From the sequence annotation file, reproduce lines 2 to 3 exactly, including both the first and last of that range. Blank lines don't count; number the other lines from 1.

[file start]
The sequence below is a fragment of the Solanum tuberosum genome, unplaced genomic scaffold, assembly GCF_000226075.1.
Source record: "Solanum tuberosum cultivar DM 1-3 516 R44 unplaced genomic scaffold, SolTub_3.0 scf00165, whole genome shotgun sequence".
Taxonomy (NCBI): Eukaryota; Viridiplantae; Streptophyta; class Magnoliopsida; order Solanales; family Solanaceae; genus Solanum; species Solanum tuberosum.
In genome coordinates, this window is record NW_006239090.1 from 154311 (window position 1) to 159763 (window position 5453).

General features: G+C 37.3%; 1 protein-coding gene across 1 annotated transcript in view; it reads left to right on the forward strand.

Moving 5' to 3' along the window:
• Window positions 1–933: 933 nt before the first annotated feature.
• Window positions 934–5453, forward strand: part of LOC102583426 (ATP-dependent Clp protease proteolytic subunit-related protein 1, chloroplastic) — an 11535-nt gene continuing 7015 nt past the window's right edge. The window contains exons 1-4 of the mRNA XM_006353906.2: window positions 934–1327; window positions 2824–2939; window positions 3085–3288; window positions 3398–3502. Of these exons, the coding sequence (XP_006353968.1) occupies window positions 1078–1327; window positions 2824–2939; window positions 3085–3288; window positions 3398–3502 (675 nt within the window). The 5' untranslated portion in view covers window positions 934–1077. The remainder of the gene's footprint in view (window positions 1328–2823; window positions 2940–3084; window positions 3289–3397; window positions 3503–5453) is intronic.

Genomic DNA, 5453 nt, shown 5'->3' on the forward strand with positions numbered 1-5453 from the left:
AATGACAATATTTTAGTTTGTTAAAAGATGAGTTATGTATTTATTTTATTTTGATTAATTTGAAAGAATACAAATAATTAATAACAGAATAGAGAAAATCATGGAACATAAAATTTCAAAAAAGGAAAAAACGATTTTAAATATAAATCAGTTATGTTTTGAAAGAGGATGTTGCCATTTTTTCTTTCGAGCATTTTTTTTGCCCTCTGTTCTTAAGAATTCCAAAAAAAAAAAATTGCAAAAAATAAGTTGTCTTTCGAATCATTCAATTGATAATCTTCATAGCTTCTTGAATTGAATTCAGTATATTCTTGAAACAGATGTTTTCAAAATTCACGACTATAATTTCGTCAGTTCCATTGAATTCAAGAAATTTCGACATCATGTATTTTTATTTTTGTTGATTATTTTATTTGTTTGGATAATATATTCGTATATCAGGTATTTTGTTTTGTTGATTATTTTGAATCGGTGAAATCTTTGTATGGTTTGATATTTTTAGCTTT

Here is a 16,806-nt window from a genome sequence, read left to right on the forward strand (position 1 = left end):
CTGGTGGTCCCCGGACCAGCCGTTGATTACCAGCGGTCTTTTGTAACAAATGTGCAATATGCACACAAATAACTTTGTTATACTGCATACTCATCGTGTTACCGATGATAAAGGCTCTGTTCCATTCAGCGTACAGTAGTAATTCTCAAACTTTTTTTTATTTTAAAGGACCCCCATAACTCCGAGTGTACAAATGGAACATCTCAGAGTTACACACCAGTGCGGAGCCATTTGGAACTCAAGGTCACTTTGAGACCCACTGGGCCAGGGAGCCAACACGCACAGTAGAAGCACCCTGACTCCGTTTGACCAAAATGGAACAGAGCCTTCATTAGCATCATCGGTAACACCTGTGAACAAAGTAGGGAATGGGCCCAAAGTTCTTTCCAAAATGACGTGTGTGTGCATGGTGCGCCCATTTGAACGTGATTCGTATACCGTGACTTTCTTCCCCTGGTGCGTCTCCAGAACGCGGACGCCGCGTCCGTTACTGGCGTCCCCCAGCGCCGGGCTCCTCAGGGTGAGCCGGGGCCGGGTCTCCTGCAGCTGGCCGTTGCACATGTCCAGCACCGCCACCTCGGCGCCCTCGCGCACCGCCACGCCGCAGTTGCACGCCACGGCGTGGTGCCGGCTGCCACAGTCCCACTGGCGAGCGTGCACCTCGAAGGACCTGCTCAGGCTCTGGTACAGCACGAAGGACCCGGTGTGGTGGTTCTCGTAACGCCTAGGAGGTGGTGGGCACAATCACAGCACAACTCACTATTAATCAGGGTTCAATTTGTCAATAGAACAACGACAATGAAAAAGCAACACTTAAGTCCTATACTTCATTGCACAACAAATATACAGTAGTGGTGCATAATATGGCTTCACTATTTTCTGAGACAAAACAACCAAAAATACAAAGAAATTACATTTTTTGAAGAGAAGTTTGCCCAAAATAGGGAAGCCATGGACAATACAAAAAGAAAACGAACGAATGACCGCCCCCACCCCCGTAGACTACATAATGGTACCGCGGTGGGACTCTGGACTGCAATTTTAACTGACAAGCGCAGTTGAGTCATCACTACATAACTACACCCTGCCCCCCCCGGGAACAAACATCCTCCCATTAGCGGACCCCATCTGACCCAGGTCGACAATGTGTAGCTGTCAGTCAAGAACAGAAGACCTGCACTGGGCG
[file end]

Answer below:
Source record: "Solanum tuberosum cultivar DM 1-3 516 R44 unplaced genomic scaffold, SolTub_3.0 scf00165, whole genome shotgun sequence".
Taxonomy (NCBI): Eukaryota; Viridiplantae; Streptophyta; class Magnoliopsida; order Solanales; family Solanaceae; genus Solanum; species Solanum tuberosum.